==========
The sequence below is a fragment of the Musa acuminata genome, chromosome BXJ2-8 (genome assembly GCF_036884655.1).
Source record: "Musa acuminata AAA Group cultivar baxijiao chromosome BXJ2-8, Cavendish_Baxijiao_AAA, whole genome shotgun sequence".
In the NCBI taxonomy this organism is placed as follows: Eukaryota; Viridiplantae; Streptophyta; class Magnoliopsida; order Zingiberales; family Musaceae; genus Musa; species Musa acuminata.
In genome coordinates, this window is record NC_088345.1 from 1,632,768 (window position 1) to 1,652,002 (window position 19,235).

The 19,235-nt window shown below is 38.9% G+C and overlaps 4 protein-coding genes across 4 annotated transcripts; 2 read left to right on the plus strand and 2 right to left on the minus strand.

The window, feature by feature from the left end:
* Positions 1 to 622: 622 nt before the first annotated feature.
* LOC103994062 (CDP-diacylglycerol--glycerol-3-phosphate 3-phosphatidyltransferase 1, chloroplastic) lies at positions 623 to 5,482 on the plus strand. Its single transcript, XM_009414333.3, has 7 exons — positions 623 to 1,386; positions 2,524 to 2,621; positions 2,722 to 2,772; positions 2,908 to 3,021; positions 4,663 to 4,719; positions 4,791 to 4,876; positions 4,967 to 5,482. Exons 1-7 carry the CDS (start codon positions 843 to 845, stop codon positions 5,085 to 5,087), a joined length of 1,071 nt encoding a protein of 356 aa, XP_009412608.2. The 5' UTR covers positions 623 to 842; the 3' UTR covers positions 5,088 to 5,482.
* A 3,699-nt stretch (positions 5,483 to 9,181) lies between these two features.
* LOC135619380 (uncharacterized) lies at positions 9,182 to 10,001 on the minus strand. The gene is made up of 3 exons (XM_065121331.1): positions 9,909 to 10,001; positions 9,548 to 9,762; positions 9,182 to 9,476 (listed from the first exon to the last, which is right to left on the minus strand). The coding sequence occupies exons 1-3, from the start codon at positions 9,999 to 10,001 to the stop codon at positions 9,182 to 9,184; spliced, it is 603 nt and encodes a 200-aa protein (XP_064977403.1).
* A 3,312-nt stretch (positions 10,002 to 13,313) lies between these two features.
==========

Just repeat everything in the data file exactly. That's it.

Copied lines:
The sequence below is a fragment of the Musa acuminata genome, chromosome BXJ2-8 (genome assembly GCF_036884655.1).
Source record: "Musa acuminata AAA Group cultivar baxijiao chromosome BXJ2-8, Cavendish_Baxijiao_AAA, whole genome shotgun sequence".
In the NCBI taxonomy this organism is placed as follows: Eukaryota; Viridiplantae; Streptophyta; class Magnoliopsida; order Zingiberales; family Musaceae; genus Musa; species Musa acuminata.
In genome coordinates, this window is record NC_088345.1 from 1,632,768 (window position 1) to 1,652,002 (window position 19,235).

The 19,235-nt window shown below is 38.9% G+C and overlaps 4 protein-coding genes across 4 annotated transcripts; 2 read left to right on the plus strand and 2 right to left on the minus strand.

The window, feature by feature from the left end:
* Positions 1 to 622: 622 nt before the first annotated feature.
* LOC103994062 (CDP-diacylglycerol--glycerol-3-phosphate 3-phosphatidyltransferase 1, chloroplastic) lies at positions 623 to 5,482 on the plus strand. Its single transcript, XM_009414333.3, has 7 exons — positions 623 to 1,386; positions 2,524 to 2,621; positions 2,722 to 2,772; positions 2,908 to 3,021; positions 4,663 to 4,719; positions 4,791 to 4,876; positions 4,967 to 5,482. Exons 1-7 carry the CDS (start codon positions 843 to 845, stop codon positions 5,085 to 5,087), a joined length of 1,071 nt encoding a protein of 356 aa, XP_009412608.2. The 5' UTR covers positions 623 to 842; the 3' UTR covers positions 5,088 to 5,482.
* A 3,699-nt stretch (positions 5,483 to 9,181) lies between these two features.
* LOC135619380 (uncharacterized) lies at positions 9,182 to 10,001 on the minus strand. The gene is made up of 3 exons (XM_065121331.1): positions 9,909 to 10,001; positions 9,548 to 9,762; positions 9,182 to 9,476 (listed from the first exon to the last, which is right to left on the minus strand). The coding sequence occupies exons 1-3, from the start codon at positions 9,999 to 10,001 to the stop codon at positions 9,182 to 9,184; spliced, it is 603 nt and encodes a 200-aa protein (XP_064977403.1).
* A 3,312-nt stretch (positions 10,002 to 13,313) lies between these two features.